Were any bodies at Key West later removed and sent to their families? No one knows.

How many coffins at Colón Cemetery were disinterred? It's not clear.

How many bodies at Colón Cemetery were placed in new coffins? Not clear again.

How many new coffins created at Colón Cemetery were buried at Arlington National Cemetery? No one knows.

How many bodies (whole or in part) were buried at Arlington National Cemetery? No one knows.

When the Army Corps of Engineers raised the wreck of the Maine in 1911-1912, how many bodies were still missing? It's not clear.

How many bodies (in whole or in part) were pulled from the wreckage in 1911-1912? No one knows.

How many coffins were used to bury the whole or partial bodies in 1911-1912? No one knows.

Were parts from more than one body put in a single coffin in 1911-1912? Yes, but no one is sure how many bodies were in a coffin (two? three? six?), or how often this was done.

How many of the Maine's anchors were raised in 1911-1912? No one knows.

We know some anchors got raised; what happened to these anchors? One is in Reading, Pa., and the others... no one knows.

We know the ship's bell was found, broken in half. Were both halves founds? No one knows.

Let's assume both halves were retrieved. One half is at Arlington National Cemetery; where is the other half? No one knows.

When the dead were reburied at Arlington National Cemetery in 1899, was a memorial placed there? Yes -- an anchor and some ship's guns.

Was this a Maine anchor, a replica of a Maine anchor, or just some anonymous anchor? It's not clear.

Two American howitzer guns were placed at the 1900 Maine memorial. Did they come from the Maine, another ship, or were they just anonymous guns? No one knows.

In 1915, the Maine Mast Memorial was built near the reburied Maine dead at Arlington. It consists of a granite mausoleum in the form of a gun turret, and the main mast of the Maine thrusting up through the roof of it. The American howitzers were incorporated into this memorial. In 1962, the terrace around the memorial was rebuilt to incorporate two Spanish mortars. Where did these Spanish mortars come from? No one knows.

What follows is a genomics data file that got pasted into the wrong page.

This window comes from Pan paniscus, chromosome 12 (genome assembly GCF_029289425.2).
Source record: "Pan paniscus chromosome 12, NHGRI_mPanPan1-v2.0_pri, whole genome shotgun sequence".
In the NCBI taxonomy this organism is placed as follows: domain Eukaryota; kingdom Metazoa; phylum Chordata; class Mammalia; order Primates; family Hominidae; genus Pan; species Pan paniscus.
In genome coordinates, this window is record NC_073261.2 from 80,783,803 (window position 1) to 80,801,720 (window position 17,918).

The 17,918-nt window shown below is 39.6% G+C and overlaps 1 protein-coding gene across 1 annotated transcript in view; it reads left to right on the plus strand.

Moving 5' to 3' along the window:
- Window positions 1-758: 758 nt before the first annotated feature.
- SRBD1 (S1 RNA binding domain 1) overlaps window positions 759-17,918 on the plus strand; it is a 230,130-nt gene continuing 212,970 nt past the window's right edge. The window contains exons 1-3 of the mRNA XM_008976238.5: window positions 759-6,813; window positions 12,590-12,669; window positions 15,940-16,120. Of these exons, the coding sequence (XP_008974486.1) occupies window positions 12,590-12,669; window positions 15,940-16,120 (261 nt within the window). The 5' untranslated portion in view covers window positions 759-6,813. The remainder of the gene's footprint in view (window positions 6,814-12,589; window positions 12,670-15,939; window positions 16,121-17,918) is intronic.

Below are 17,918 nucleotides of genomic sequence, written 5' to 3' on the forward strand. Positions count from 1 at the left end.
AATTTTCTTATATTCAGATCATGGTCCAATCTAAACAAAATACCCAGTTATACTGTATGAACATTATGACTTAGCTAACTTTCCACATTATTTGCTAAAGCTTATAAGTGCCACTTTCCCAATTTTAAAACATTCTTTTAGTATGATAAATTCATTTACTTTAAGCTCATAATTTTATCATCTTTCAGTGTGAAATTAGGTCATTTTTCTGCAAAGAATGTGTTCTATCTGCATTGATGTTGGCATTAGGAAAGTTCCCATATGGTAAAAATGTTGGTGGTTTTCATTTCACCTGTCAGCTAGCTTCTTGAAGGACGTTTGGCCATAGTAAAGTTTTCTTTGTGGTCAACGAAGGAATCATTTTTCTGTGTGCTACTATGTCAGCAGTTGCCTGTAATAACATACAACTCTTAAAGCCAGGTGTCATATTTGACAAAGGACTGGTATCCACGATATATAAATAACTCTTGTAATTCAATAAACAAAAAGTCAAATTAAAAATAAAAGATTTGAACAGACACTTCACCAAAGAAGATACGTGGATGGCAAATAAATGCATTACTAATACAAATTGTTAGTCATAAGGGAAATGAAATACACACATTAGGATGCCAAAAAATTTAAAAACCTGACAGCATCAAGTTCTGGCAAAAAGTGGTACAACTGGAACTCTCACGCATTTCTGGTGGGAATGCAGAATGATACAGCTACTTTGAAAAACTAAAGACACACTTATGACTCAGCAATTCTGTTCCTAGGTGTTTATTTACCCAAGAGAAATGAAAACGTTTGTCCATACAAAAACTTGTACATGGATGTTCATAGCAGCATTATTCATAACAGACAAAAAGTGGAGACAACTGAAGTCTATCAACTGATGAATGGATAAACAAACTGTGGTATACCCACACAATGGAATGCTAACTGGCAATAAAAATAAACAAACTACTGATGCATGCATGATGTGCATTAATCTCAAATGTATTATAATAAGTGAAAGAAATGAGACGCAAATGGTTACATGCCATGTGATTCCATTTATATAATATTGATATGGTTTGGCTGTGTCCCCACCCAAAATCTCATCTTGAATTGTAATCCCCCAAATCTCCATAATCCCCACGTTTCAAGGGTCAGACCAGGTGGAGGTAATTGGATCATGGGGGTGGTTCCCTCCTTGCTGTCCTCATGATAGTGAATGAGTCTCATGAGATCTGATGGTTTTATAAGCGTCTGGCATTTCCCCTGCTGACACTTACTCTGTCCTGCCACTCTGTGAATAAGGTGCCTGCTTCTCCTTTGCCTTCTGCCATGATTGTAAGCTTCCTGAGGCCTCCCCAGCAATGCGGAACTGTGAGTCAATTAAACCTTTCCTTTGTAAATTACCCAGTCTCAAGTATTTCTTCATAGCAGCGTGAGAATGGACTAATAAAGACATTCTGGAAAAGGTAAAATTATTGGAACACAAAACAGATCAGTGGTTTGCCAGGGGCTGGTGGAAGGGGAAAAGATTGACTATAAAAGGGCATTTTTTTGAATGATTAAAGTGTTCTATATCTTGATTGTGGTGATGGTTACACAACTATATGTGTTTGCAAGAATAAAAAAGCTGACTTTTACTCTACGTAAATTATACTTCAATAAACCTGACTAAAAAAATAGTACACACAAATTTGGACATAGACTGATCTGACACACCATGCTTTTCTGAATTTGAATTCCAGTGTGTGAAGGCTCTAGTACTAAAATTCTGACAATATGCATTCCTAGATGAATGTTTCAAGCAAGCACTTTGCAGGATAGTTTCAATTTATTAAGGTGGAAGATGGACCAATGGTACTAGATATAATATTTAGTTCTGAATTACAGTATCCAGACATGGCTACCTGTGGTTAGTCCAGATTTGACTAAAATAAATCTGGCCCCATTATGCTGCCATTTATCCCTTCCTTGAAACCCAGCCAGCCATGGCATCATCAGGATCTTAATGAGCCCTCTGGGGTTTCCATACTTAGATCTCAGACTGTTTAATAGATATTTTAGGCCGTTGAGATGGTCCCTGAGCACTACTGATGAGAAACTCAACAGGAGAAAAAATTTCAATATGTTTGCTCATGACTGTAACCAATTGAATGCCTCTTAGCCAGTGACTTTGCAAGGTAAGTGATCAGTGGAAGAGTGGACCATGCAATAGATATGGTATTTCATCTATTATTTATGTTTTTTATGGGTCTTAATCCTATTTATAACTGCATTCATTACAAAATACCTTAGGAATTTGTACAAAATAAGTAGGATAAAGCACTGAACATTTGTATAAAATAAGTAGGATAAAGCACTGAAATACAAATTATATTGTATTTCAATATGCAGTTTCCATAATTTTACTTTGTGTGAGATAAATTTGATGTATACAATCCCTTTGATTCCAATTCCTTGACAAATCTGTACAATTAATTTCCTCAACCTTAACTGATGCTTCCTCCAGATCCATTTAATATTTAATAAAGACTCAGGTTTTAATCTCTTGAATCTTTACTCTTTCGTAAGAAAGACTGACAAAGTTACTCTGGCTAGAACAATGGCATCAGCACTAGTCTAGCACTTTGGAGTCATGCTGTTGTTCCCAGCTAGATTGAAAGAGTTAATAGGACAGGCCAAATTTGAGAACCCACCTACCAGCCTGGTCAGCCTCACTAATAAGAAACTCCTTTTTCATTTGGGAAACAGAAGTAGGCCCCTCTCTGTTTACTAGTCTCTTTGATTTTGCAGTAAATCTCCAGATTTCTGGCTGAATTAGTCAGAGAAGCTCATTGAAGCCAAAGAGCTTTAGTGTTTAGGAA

When were the Spanish mortars built? It's not clear.

How did the Spanish mortars get to the U.S.? No one is sure.

Who brought the Spanish mortars here? No one kept track.

Where did the Spanish mortars rest prior to 1962? Nobody knows.



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Interior view - USS Maine Mast Memorial - Arlington National Cemetery - 2013-03-15
Standing at the entrance to the base of the USS Maine Mast Memorial at Arlington National Cemetery, looking inside. The tablet indicates where the remains of Ignacy Jan Paderewski lay for nearly half a century, until returned to a free Poland.

I thought most of this information would be readily available, clear, and well-defined. It was, I thought, going to be a 24-hour research project. This is a super-important event. Surely, all these details are well-known and researched. Surely, there are many, many books out there about the Maine. No, on all counts.

My research has taken a week, and more than $200 in research costs. WTF!!

And I'm not close to being done.

2 comments:

  1. I came across this article today. Have you heard about the Maine Memorial in Cleveland, Ohio? I remember seeing part of the mast as a memorial in the Newburgh Heights area. Could it be the real thing?

    ReplyDelete
  2. It's the real thing -- but it's not part of the mast. It's part of the conning tower. Affixed to the boulder is a real porthole.

    Another part of the conning tower is in Canton.

    ReplyDelete